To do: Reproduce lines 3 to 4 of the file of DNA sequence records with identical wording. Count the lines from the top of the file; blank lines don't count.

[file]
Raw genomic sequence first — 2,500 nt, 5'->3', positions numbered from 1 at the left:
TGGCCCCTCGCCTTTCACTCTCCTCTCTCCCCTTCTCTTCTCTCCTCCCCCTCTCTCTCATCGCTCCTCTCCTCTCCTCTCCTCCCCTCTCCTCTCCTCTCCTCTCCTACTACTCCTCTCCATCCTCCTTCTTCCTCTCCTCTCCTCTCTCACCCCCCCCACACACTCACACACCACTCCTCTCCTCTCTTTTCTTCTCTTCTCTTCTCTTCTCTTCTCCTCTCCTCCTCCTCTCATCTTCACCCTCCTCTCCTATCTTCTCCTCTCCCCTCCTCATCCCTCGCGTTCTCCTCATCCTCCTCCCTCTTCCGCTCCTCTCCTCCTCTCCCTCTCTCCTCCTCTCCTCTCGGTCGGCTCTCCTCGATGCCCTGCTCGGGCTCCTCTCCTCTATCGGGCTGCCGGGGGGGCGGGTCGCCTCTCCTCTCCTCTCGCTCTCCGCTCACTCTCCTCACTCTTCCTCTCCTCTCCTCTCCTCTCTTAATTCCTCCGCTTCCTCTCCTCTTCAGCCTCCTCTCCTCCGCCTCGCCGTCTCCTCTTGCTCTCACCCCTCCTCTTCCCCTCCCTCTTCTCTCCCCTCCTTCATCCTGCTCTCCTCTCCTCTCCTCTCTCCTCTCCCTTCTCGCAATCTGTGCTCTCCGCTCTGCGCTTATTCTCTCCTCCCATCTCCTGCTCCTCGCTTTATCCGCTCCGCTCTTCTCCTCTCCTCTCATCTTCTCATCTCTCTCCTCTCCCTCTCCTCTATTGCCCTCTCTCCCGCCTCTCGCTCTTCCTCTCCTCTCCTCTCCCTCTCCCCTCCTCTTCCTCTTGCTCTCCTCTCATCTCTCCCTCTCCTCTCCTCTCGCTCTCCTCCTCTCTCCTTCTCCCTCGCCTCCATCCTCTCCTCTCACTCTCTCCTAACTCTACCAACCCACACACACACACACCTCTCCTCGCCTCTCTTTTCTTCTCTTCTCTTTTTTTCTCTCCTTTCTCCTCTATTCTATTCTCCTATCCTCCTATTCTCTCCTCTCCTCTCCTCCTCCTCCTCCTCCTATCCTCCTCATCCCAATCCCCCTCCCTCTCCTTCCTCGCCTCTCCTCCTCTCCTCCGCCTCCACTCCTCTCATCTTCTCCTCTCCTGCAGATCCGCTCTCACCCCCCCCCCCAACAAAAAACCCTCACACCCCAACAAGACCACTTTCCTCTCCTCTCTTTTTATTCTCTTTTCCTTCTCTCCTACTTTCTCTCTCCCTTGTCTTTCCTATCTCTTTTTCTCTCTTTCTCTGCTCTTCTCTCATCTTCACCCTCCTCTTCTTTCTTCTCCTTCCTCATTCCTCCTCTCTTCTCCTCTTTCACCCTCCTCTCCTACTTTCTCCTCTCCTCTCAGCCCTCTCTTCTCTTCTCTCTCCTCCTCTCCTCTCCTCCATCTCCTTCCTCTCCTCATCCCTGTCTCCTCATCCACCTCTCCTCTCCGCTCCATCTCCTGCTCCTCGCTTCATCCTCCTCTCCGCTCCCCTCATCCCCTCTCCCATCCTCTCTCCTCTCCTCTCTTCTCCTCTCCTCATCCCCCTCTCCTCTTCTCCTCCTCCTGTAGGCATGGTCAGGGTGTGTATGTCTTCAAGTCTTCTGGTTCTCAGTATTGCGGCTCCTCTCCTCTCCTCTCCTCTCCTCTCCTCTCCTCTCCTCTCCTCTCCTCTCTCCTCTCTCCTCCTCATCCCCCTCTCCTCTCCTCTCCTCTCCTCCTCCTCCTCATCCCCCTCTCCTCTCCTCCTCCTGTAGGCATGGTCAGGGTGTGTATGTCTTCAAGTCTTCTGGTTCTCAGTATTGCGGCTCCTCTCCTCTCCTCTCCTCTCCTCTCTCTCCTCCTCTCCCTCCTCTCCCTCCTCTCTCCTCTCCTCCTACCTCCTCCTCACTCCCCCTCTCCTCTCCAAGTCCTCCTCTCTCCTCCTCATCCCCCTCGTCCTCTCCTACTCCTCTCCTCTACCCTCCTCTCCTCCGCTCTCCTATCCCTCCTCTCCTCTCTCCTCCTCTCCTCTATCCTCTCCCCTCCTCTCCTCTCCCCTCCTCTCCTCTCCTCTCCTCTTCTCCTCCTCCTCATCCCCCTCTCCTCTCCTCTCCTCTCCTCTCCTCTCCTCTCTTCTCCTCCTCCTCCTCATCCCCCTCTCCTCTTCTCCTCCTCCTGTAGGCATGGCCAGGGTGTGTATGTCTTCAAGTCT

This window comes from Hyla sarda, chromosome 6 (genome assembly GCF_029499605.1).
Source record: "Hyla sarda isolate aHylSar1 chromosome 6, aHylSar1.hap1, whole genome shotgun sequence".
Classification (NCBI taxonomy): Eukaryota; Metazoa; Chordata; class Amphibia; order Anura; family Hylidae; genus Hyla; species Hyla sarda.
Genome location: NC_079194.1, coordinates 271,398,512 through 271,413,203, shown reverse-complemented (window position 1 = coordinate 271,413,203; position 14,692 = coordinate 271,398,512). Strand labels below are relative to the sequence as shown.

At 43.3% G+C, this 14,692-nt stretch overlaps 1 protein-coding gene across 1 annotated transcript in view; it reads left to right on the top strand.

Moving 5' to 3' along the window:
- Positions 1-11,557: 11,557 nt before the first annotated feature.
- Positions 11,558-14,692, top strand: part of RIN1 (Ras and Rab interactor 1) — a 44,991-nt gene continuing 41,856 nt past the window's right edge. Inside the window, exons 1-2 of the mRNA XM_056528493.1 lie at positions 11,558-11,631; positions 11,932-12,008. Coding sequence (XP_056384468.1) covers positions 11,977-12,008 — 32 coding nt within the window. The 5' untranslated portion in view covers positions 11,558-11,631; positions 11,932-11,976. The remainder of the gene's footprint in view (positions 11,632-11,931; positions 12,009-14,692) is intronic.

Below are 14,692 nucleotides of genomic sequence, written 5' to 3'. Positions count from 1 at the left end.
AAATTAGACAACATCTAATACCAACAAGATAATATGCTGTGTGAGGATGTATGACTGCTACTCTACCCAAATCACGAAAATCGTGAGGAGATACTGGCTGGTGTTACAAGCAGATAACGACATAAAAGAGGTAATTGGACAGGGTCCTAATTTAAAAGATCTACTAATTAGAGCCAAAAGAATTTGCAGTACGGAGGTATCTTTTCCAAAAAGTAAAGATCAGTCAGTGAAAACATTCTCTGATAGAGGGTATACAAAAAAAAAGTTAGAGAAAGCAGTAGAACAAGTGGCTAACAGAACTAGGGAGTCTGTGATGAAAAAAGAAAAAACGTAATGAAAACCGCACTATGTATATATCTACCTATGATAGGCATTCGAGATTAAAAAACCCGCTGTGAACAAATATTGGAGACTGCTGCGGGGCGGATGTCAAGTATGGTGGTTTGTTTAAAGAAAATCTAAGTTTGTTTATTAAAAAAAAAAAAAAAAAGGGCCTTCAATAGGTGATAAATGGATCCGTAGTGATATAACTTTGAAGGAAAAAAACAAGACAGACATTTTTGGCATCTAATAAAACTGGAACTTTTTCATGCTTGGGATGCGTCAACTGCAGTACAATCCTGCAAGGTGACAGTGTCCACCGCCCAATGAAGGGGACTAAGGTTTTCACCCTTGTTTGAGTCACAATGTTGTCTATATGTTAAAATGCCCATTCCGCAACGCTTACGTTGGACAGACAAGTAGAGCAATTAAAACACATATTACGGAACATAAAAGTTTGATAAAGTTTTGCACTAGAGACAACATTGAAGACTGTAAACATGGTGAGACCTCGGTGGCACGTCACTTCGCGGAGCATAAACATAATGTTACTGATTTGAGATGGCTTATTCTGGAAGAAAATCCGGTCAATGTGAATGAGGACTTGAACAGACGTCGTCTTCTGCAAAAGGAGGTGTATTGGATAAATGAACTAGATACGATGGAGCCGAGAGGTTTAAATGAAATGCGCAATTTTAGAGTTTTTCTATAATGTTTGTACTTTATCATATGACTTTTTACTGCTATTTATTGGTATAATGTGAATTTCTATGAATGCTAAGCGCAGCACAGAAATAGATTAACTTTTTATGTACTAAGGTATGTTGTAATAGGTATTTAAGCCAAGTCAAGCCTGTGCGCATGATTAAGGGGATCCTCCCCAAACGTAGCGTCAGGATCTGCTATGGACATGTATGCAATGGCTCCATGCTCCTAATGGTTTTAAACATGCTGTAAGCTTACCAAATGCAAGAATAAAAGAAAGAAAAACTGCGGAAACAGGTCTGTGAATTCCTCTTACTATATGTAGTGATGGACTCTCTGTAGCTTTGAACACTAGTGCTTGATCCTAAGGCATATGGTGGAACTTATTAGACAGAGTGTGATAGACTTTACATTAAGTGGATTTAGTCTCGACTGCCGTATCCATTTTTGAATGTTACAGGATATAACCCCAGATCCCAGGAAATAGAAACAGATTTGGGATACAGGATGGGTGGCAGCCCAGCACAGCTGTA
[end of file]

This window comes from Hyla sarda, chromosome 6 (genome assembly GCF_029499605.1).
Source record: "Hyla sarda isolate aHylSar1 chromosome 6, aHylSar1.hap1, whole genome shotgun sequence".